The marginalization of women on the national political scene: the case of the parliamentary elections of January 2003

  • 10  ILO, International Labour Organization, defines this expression as “the invisible barriers created (...)

7The parliamentary elections of January 2003 can be analysed in comparison with the phenomenon of the “glass ceiling”10, namely a perverse situation of apparent promotion of women. During the election campaign several women candidates were presented on lists. In spite of that, they could not impose their ideas, nor even be elected.  

  • 11  Interview May 2003 Nazareth

8In Jabha, Taghrid Shabita occupied the fifth place and thus did not have any chance to be elected, the party having obtained in 2003 only three seats as in 1999. Khulud Badawi was relegated to the eleventh place because of an alliance of the party with the Arab movement of Ahmed al-Tibi, and does not deprive herself of criticizing these practices which are only façades of democratization. It is there that the phenomenon of the “glass ceiling” is most manifest since the leaders remain men, women obtaining only secondary places. It is very difficult for them to reach more realistic positions to be elected. In Tajammu' party, the situation is roughly the same. Afnan Agbariyya, the only woman of the top 10, preferred the fourth place to the third. Actually another woman militant entrusted to us that negotiations and blackmails had taken place before the elections when Wassil Taha, in the third place, threatened to leave the party with all his supports if this place were withdrawn from him11. In addition a woman made her entry on the United Arab List. Ruqaya Bayadsi — a veiled Moslem woman of about sixty — belongs to a family that is well-known and close to the Islamic Movement in the Triangle. Moreover she is very involved in the associative field in Baqa al Gharbiya. The only list to be led by an Arab woman citizen, the young Marxist woman militant Asma Egbarieh, is that of Da' am. The party had already been led by an Arab woman in 1999, Samia Khatib. As for Husniya Jbara, in tenth position on the list of Meretz and elected deputy between 1999 and 2003, she was not re-elected, her party obtaining only six seats in 2003 contrary to ten in 1999.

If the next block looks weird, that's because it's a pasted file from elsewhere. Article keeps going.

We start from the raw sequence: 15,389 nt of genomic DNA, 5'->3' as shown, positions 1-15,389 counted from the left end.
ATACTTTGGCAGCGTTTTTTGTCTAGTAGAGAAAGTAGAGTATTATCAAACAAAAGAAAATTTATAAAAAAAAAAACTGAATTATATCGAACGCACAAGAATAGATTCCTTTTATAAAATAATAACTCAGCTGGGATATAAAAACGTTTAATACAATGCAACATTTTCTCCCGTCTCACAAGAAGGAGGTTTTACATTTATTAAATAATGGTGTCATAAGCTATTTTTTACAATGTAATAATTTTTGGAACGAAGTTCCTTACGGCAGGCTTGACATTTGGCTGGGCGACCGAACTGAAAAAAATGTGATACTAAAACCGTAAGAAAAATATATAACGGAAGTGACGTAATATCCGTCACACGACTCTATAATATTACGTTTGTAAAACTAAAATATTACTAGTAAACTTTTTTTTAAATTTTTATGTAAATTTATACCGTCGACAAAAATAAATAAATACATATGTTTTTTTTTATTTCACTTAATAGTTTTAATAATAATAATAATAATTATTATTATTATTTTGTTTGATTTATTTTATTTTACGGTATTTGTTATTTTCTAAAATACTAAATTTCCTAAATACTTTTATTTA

• 12  Interview May 2003 Kfar Qari'a (Triangle). Arin Awari is director of the feminist Judaeo-Arab organ (...)

9In addition to a numerical marginalization, Arab women citizens are subjected to a symbolic marginalization because of the quasi inexistence of questions concerning them in the political programs. Besides some very vague slogans as in Jabha or in Am Ehad on the equality men/women, no party proposed a coherent female agenda. The principal reason given by the leaders of the parties and certain women militants is the priority given to questions concerning the Palestinians. If the “gendered” agendas are insufficient it is above all because the men, who rule, are not made aware of these questions and because the members, in a general way, identify other priorities: the interests of the Palestinian people, without distinction between sexes. To propose a feminist program is not federator and particularly risky for the parties which aim at gathering the Arab electorate. Arin Awari, feminist militant in Tajammu' affirms to make the distinction between her feminism and her nationalism, even if in general she fights for both. During the election campaign, she chose not to put forward non-consensual feminist ideas for fear of being detrimental to her party.12

The issues and obstacles of a local political involvement

  • 13   According to our calculations, only eight women out of fourteen were elected, including four befor (...)